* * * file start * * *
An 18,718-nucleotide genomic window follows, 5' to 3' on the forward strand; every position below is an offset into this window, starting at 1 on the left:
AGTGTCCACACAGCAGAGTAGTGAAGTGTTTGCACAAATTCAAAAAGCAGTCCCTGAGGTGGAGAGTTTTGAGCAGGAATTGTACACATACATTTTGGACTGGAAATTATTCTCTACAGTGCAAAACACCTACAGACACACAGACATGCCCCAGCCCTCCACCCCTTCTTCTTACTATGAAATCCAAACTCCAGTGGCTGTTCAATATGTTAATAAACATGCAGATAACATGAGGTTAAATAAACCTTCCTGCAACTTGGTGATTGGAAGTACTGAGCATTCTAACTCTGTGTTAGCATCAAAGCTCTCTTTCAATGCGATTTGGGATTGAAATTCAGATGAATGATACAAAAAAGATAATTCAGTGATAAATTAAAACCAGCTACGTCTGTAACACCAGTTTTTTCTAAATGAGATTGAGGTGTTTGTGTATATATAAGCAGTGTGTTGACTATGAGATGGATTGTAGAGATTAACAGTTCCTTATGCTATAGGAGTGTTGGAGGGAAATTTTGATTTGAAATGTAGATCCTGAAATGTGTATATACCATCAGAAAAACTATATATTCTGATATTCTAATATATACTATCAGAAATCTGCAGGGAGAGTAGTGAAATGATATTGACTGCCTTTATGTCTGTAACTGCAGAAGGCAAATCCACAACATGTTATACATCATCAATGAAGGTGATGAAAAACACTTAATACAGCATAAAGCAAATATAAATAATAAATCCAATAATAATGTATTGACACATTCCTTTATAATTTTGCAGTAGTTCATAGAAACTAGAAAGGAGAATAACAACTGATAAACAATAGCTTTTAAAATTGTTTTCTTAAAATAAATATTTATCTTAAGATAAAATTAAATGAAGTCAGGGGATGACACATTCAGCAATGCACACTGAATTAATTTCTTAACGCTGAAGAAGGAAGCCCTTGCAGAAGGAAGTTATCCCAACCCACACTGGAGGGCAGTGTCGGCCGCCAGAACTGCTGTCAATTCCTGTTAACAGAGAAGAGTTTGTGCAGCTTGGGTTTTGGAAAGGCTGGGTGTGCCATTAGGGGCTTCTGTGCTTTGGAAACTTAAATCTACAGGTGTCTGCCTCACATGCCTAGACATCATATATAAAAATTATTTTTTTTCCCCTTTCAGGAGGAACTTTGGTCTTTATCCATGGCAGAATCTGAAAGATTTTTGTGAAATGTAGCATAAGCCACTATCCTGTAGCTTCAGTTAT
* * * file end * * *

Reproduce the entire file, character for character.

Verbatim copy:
An 18,718-nucleotide genomic window follows, 5' to 3' on the forward strand; every position below is an offset into this window, starting at 1 on the left:
AGTGTCCACACAGCAGAGTAGTGAAGTGTTTGCACAAATTCAAAAAGCAGTCCCTGAGGTGGAGAGTTTTGAGCAGGAATTGTACACATACATTTTGGACTGGAAATTATTCTCTACAGTGCAAAACACCTACAGACACACAGACATGCCCCAGCCCTCCACCCCTTCTTCTTACTATGAAATCCAAACTCCAGTGGCTGTTCAATATGTTAATAAACATGCAGATAACATGAGGTTAAATAAACCTTCCTGCAACTTGGTGATTGGAAGTACTGAGCATTCTAACTCTGTGTTAGCATCAAAGCTCTCTTTCAATGCGATTTGGGATTGAAATTCAGATGAATGATACAAAAAAGATAATTCAGTGATAAATTAAAACCAGCTACGTCTGTAACACCAGTTTTTTCTAAATGAGATTGAGGTGTTTGTGTATATATAAGCAGTGTGTTGACTATGAGATGGATTGTAGAGATTAACAGTTCCTTATGCTATAGGAGTGTTGGAGGGAAATTTTGATTTGAAATGTAGATCCTGAAATGTGTATATACCATCAGAAAAACTATATATTCTGATATTCTAATATATACTATCAGAAATCTGCAGGGAGAGTAGTGAAATGATATTGACTGCCTTTATGTCTGTAACTGCAGAAGGCAAATCCACAACATGTTATACATCATCAATGAAGGTGATGAAAAACACTTAATACAGCATAAAGCAAATATAAATAATAAATCCAATAATAATGTATTGACACATTCCTTTATAATTTTGCAGTAGTTCATAGAAACTAGAAAGGAGAATAACAACTGATAAACAATAGCTTTTAAAATTGTTTTCTTAAAATAAATATTTATCTTAAGATAAAATTAAATGAAGTCAGGGGATGACACATTCAGCAATGCACACTGAATTAATTTCTTAACGCTGAAGAAGGAAGCCCTTGCAGAAGGAAGTTATCCCAACCCACACTGGAGGGCAGTGTCGGCCGCCAGAACTGCTGTCAATTCCTGTTAACAGAGAAGAGTTTGTGCAGCTTGGGTTTTGGAAAGGCTGGGTGTGCCATTAGGGGCTTCTGTGCTTTGGAAACTTAAATCTACAGGTGTCTGCCTCACATGCCTAGACATCATATATAAAAATTATTTTTTTTCCCCTTTCAGGAGGAACTTTGGTCTTTATCCATGGCAGAATCTGAAAGATTTTTGTGAAATGTAGCATAAGCCACTATCCTGTAGCTTCAGTTAT